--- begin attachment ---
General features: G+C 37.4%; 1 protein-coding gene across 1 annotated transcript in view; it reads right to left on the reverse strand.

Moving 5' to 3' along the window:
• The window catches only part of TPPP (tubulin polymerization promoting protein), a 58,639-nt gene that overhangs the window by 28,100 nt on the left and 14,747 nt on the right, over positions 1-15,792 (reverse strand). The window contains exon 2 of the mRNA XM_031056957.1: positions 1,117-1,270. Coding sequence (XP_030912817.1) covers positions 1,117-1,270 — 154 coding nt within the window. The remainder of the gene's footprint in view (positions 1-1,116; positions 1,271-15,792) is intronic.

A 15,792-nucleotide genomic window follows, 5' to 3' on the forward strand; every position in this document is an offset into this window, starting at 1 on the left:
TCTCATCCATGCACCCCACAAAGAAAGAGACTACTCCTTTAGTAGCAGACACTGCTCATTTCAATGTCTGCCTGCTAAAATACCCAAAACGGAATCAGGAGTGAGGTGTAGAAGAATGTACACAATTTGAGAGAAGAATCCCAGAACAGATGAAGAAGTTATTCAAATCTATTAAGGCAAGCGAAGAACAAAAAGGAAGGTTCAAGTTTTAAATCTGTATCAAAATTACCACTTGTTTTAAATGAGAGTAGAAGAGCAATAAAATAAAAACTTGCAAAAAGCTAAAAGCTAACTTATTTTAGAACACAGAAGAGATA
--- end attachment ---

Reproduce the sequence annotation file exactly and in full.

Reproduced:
General features: G+C 37.4%; 1 protein-coding gene across 1 annotated transcript in view; it reads right to left on the reverse strand.

Moving 5' to 3' along the window:
• The window catches only part of TPPP (tubulin polymerization promoting protein), a 58,639-nt gene that overhangs the window by 28,100 nt on the left and 14,747 nt on the right, over positions 1-15,792 (reverse strand). The window contains exon 2 of the mRNA XM_031056957.1: positions 1,117-1,270. Coding sequence (XP_030912817.1) covers positions 1,117-1,270 — 154 coding nt within the window. The remainder of the gene's footprint in view (positions 1-1,116; positions 1,271-15,792) is intronic.

A 15,792-nucleotide genomic window follows, 5' to 3' on the forward strand; every position in this document is an offset into this window, starting at 1 on the left:
TCTCATCCATGCACCCCACAAAGAAAGAGACTACTCCTTTAGTAGCAGACACTGCTCATTTCAATGTCTGCCTGCTAAAATACCCAAAACGGAATCAGGAGTGAGGTGTAGAAGAATGTACACAATTTGAGAGAAGAATCCCAGAACAGATGAAGAAGTTATTCAAATCTATTAAGGCAAGCGAAGAACAAAAAGGAAGGTTCAAGTTTTAAATCTGTATCAAAATTACCACTTGTTTTAAATGAGAGTAGAAGAGCAATAAAATAAAAACTTGCAAAAAGCTAAAAGCTAACTTATTTTAGAACACAGAAGAGATA